BBC Homepage World Service Education
BBC Homepagelow graphics version | feedback | help
BBC News Online
 You are in: World: Europe
Front Page 
Middle East 
South Asia 
From Our Own Correspondent 
Letter From America 
UK Politics 
Talking Point 
In Depth 

Claire Doole in Geneva
"Hemp farms are growing in Switzerland"
 real 28k

Saturday, 17 June, 2000, 09:38 GMT 10:38 UK
Swiss move to ease cannabis law
Dozens of hemp farms have appeared in Switzerland
Switzerland could be on the verge of overtaking the Netherlands as the cannabis centre of Europe, with plans to legalise consumption of the drug.

Next month, the Swiss Government will unveil proposals to relax laws on consumption and possibly, in a limited way, on sales and production.

Unlike in the rest of Europe, hemp with a narcotic content is legal, as long as it is not sold to be smoked as cannabis.

Dozens of hemp farms have sprung up in Switzerland in the past five years along with 150 hemp shops, where hemp products are sold together with marijuana.

Consumption yes, sale and production definitely no. That would make Switzerland an island and we do not want that

Health Ministry chief Thomas Zeltner
To cover themselves legally, the shops pack the dried weed in cellophane, and then barcode, price and label it as "hemp tea", "dried flowers", "organic buds" and "scent sachets".

A recent report by the Federal Commission for Narcotics Issues, an independent panel that advises the government, found that half a million people out of Switzerland's population of seven million smoked cannabis at least once a month.

It concluded that cannabis had all but attained middle-class respectability "because of widespread use and a marked increase in its social status".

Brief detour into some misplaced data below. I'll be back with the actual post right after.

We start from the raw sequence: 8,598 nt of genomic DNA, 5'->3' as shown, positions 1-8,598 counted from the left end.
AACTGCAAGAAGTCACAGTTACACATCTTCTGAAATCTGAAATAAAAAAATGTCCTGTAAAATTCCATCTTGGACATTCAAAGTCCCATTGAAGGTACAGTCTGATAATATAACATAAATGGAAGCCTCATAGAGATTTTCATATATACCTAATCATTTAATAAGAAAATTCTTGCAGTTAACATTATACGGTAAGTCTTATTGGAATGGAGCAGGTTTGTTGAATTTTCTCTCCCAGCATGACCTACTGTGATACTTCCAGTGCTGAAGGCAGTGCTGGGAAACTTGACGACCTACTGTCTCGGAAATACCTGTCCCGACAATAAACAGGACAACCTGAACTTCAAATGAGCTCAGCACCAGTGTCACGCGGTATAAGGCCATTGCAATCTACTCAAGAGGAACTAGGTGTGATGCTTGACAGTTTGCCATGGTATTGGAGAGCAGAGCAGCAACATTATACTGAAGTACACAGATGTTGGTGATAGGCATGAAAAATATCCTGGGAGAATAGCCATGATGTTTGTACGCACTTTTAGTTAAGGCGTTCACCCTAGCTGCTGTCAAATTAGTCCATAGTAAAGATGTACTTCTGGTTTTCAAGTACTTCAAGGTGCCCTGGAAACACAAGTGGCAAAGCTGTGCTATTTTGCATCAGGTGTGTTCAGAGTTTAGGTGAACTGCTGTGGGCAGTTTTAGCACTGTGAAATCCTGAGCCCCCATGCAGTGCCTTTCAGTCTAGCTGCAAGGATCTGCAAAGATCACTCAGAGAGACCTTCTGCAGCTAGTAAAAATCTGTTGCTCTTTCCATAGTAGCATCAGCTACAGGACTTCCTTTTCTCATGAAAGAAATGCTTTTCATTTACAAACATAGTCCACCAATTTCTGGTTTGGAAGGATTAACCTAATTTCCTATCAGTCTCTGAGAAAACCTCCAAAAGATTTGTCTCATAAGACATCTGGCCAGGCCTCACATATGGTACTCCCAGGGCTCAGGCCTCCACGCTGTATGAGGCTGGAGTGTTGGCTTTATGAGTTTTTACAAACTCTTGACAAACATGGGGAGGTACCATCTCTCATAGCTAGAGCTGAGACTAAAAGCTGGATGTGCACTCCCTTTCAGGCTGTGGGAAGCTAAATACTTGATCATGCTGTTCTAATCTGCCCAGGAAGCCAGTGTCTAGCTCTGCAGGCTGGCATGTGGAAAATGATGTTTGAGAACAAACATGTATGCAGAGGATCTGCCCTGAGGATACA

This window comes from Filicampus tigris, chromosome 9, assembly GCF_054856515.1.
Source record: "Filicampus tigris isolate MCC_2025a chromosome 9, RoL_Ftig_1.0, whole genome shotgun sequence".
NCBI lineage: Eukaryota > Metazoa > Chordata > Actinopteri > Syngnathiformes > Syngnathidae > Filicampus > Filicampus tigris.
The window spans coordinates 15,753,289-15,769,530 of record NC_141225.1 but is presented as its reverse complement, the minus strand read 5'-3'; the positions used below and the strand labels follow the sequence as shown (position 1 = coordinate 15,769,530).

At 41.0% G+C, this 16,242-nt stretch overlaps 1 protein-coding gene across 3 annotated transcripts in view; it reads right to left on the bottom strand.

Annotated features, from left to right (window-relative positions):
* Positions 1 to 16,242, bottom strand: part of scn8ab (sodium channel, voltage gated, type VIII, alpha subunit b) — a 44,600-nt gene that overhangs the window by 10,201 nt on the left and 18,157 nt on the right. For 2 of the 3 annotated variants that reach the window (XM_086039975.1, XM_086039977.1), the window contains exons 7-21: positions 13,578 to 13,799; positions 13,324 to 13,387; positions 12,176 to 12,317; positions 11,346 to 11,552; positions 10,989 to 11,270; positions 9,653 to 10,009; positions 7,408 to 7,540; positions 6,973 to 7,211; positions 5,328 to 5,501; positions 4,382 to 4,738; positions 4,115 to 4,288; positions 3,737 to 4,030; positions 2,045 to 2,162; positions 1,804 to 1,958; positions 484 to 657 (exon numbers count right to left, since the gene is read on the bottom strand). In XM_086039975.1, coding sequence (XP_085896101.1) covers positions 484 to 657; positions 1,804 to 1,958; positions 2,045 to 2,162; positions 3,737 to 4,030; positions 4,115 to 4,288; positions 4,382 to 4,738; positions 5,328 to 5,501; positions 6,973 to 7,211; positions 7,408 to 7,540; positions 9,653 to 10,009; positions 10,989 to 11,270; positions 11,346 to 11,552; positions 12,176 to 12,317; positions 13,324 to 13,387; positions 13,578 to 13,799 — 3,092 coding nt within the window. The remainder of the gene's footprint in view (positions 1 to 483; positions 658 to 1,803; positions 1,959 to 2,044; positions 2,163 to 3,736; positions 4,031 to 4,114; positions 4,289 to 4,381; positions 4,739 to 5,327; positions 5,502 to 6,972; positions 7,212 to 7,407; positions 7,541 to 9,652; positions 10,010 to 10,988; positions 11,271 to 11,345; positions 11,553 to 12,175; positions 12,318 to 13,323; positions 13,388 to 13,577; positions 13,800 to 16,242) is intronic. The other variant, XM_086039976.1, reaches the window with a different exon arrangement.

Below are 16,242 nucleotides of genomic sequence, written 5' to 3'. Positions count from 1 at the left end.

The narcotics commission, along with some of the cantons is calling on the government to legalise possession, sale and consumption of small amounts.

Shops sell cannabis as dried flowers
The head of the Health Ministry, Thomas Zeltner, says next month the government will propose to parliament that the laws on cannabis are relaxed.

However, he said he would be against legalising the sale and production of cannabis.

He said: "Consumption yes, sale and production definitely no. That would make Switzerland an island and we do not want that."

Three of the parties in the governing coalition are expected to agree with the decriminalisation of consumption.

Black market

Mr Zeltner says the government may suggest a system similar to that in the Netherlands which will mean consumers and traders will no longer be prosecuted.

"There is a possibility that the government will introduce a formula like the Netherlands that hemp production and sale will in principle be illegal, but that law enforcement will not look after these shops."

Francois Reusser, the president of the Swiss Hemp Association, who runs Chanf, a popular Zurich hemp shop, said: "Adults have the right to have controlled and regulated access to that stuff.

"That way the black market will disappear and that is what we want from the government."

'Needle park'

Switzerland has attempted innovative ways to combat the drugs problem.

The largest open-air drug market, the notorious "needle park" in Zurich, was closed in 1995 after pressure from community groups upset with crime and other problems.

But Switzerland continues to experiment with progressive treatment programmes, including prescribing heroin to hard-core addicts under strict medical control.

Swiss voters in 1998 overwhelmingly rejected a proposal to legalise both so-called "soft" and "hard" drugs.

Search BBC News Online

Advanced search options
Launch console
See also:

29 Nov 98 | Europe
Swiss drugs change up in smoke
Links to more Europe stories are at the foot of the page.

E-mail this story to a friend

Links to more Europe stories